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Pingback: ICMP Tunneling Malware

Recently, Trustwave reported on a new malware family which they discovered during a breach investigation. The backdoor, dubbed Pingback, executes on Windows systems and communicates with its controller via ICMP messages. ICMP (Internet Control Message Protocol) is a protocol used for exchanging control messages between endpoints communicating via the Internet Protocol (IP). Echo Request and Echo Reply messages, type 8 and type 0 respectively, are collectively known as Ping messages and are often used to troubleshoot network connectivity issues. Since ICMP is commonly allowed through firewall devices, attackers often hide their communications in ping message payloads. This blog will introduce a method of detecting the Pingback malware attempting to do this very thing.

Detecting Pingback Communications

Corelight Labs team members examined communication artifacts produced by the Pingback malware and are publicly releasing a detection script. It is our hope that Zeek users can better protect themselves from this threat using the package located here. This script logs detections in the notice log and suppresses alerts based on Zeek’s default policy of one hour. The suppression is based on the IP address which caused the notice.

Since the payloads are originally produced by the backdoor as C structures, their lengths will not vary like a null-terminated string would. Defenders can use this constraint to their advantage by watching for ping messages of certain lengths. Also according to Trustwave, Pingback only uses three ICMP ping sequence numbers: 1234, 1235, 1236. The Trustwave report listed these numbers in little endian byte order (host byte order for Windows) while they are interpreted as big endian (network byte order – independant on operating system) values in Zeek and most other network applications. Wireshark’s UI reports both big and little endian values for convenience because some applications choose to interpret these sequence numbers as little endian integers. This is likely because the RFC for ICMP does not specify the byte order like it is specified for IP traffic. On page 13 of the ICMP RFC the sequence number is described and the byte order is missing:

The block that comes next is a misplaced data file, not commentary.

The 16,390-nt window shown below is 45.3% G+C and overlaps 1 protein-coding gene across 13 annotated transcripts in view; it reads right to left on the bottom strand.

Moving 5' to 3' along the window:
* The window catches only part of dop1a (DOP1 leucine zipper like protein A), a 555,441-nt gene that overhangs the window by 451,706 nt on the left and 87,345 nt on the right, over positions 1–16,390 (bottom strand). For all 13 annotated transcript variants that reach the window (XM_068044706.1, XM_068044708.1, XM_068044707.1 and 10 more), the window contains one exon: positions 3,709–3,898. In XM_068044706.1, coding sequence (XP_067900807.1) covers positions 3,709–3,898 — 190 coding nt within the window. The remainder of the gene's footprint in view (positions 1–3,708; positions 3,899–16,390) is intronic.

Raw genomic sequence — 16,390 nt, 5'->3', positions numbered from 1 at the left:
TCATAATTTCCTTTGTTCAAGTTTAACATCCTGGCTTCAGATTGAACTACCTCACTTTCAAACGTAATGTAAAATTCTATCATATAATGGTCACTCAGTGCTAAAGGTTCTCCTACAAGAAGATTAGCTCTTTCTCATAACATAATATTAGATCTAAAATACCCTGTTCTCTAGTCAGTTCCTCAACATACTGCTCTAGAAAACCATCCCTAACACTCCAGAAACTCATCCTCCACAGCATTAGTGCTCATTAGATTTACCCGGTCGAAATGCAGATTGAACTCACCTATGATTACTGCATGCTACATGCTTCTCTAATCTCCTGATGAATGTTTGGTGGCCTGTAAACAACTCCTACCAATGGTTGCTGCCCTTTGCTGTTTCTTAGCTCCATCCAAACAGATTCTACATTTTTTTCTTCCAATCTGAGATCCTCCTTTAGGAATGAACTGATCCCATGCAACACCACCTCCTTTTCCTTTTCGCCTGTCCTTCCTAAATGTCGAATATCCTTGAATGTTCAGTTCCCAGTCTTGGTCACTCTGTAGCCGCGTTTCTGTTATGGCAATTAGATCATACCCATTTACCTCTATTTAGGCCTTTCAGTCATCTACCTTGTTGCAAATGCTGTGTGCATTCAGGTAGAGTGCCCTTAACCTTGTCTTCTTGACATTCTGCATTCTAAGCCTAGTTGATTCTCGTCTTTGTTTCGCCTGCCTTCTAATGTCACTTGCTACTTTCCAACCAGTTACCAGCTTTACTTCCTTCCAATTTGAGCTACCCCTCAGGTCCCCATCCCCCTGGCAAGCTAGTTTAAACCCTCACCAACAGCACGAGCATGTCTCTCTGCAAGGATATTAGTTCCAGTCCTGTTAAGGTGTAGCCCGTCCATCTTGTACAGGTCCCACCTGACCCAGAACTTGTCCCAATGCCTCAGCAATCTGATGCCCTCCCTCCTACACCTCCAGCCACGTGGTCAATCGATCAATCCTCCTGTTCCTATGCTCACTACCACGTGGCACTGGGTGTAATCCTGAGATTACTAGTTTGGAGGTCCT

The general consensus on the internet has been to treat the sequence number field as network byte order, like IP headers and others, when byte order is not specified. You will notice the other fields in the ICMP echo packet must be interpreted in network byte order for ping to work: type, code (when not zero), checksum, etc. However, a few applications choose not to interpret just the identifier and sequence numbers in network byte order. This is how Trustwave reported the Pingback sequence numbers in their report. The detection package Corelight released looks for the network byte order (big endian) sequence numbers 53764, 54020, and 54276. This is the reason there is a sequence number discrepancy between Corelight’s Zeek code and the Trustwave report. 

Therefore, Pingback detections in the Zeek script are built on message lengths, three sequence number values, and patterns in the payloads of the messages. As Zeek nicely parses all of these message fields from ICMP packets, the detection script’s logic is quite simple. First, we will put the payload lengths, commands, and message types (sequence numbers) into variables we will use later:

Next, the detection logic is simple as we look at ICMP echo requests and replies with the two events Zeek provides for us called “icmp_echo_request” and “icmp_echo_reply”:

You will see that in line 16 (and by extension 26) the logic checks the sequence number, then the payload length, and then finally the command in the payload. If Pingback is discovered, a Zeek notice is logged in lines 18 and 28.  Unfortunately, the PCAPs that were graciously provided to us to develop this script are not something we can redistribute, so instead of showing you an actual notice.log we will give you some Suricata rules. How is that for a bonus if you read this far? These additional Suricata rules have been added to the source code repository.


The Pingback malware family isn’t the first to employ ICMP tunneling as a method of surreptitious communications and likely won’t be the last. Corelight used three network-based artifacts discovered from Trustwave’s analysis to detect Pingback’s ICMP traffic. If you’d like to install this package in your Zeek environment you can do so by using zkg:

zkg install corelight/pingback

Corelight Labs Team - Keith Jones, Anthony Kasza and Ben Reardon


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